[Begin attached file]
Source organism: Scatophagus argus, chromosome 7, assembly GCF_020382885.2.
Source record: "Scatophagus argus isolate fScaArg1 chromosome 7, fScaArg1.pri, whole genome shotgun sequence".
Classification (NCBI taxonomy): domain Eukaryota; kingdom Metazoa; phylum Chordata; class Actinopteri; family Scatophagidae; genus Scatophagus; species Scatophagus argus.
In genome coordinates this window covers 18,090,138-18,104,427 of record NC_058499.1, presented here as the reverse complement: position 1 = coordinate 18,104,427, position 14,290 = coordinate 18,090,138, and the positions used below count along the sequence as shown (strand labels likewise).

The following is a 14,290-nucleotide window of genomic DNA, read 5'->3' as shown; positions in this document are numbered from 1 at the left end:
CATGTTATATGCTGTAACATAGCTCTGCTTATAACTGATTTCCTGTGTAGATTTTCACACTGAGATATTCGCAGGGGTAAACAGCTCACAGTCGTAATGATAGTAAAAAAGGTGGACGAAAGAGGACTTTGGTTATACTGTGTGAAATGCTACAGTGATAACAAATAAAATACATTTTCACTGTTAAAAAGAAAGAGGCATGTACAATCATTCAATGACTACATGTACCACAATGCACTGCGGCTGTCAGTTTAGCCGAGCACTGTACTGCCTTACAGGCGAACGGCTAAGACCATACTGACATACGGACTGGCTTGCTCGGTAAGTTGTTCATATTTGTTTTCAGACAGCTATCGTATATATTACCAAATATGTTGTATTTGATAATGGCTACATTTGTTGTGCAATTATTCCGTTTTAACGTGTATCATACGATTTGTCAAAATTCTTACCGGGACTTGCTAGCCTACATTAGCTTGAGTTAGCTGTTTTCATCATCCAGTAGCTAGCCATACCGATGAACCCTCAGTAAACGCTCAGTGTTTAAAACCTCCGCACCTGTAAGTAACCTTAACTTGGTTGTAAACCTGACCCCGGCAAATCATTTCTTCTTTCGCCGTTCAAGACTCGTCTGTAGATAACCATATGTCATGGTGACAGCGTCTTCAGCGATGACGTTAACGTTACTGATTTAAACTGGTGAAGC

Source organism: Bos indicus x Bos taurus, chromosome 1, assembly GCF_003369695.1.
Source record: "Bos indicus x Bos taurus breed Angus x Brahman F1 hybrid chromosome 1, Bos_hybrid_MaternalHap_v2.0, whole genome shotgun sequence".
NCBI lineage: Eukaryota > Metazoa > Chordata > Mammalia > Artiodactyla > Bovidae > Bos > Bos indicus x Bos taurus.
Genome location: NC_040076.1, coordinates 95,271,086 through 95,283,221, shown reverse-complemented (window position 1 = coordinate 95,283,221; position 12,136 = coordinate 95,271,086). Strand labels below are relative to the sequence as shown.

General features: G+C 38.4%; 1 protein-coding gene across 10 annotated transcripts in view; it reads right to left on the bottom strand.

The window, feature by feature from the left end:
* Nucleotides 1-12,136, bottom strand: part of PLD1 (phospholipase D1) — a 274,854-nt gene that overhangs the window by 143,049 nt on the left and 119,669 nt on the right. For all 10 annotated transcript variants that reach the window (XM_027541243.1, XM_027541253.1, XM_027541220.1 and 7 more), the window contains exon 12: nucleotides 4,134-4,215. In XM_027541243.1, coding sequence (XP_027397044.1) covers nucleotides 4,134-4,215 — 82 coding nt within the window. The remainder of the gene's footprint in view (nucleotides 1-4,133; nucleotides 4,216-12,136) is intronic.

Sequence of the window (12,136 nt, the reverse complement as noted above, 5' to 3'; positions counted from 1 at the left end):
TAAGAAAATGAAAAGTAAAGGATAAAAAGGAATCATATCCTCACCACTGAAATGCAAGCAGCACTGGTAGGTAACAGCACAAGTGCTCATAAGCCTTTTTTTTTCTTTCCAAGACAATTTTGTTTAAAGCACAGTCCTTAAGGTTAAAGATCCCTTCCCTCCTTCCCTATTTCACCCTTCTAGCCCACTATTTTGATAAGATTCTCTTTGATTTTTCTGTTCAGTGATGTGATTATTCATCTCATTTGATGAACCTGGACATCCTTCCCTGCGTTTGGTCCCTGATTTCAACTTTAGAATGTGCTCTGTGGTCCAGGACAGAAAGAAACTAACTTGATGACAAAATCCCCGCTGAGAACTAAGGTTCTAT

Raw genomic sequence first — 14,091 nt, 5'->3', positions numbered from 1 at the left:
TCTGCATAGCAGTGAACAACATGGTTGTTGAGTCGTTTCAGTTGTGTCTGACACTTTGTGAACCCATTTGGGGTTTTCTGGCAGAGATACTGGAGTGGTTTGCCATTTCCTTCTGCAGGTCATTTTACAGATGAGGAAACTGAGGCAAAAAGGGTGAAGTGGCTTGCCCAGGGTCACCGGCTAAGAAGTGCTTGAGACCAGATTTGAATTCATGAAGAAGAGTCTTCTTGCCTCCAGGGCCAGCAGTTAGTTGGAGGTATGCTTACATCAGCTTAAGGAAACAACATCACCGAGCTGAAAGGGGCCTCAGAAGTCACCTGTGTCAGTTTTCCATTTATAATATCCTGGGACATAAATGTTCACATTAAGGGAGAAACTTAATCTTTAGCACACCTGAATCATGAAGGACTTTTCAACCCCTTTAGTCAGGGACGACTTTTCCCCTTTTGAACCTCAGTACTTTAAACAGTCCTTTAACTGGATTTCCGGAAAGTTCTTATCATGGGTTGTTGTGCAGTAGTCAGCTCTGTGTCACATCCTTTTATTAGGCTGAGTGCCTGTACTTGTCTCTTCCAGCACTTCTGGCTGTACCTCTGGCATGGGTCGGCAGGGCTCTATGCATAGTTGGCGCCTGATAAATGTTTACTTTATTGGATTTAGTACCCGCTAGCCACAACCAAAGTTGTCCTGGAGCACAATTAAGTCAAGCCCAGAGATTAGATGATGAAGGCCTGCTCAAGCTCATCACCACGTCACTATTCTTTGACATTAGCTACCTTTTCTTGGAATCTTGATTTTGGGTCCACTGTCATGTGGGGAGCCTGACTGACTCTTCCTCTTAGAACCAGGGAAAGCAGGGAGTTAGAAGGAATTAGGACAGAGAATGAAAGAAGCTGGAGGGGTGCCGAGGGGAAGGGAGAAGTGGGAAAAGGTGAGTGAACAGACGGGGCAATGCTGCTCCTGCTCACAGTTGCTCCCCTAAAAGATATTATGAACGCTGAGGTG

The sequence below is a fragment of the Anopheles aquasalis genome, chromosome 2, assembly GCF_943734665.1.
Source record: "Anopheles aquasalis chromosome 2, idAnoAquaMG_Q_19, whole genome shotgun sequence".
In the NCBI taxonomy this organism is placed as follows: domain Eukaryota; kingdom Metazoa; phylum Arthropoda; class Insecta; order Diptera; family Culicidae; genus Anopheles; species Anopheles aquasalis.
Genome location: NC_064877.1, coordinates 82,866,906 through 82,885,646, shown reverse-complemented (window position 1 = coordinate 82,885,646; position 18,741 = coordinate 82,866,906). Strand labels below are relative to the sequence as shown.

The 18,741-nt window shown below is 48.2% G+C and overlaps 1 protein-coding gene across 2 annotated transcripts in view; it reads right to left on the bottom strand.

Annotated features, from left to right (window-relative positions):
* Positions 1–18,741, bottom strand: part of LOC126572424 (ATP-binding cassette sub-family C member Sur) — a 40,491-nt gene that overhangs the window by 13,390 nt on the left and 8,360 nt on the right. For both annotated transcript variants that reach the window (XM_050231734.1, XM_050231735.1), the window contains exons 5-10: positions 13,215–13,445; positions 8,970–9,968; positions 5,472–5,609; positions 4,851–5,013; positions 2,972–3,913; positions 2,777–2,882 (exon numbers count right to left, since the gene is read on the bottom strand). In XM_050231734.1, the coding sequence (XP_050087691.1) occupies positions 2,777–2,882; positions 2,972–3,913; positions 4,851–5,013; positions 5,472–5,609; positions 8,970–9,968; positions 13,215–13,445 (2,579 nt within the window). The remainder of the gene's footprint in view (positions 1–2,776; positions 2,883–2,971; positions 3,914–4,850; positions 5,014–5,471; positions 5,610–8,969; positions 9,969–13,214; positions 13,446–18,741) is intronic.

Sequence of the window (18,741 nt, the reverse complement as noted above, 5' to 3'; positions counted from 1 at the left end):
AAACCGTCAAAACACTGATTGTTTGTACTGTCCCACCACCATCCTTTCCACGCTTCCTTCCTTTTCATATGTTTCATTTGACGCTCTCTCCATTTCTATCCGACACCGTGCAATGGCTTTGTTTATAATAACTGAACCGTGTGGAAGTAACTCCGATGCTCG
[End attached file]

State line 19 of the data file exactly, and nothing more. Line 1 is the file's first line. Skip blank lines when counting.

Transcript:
Source record: "Anopheles aquasalis chromosome 2, idAnoAquaMG_Q_19, whole genome shotgun sequence".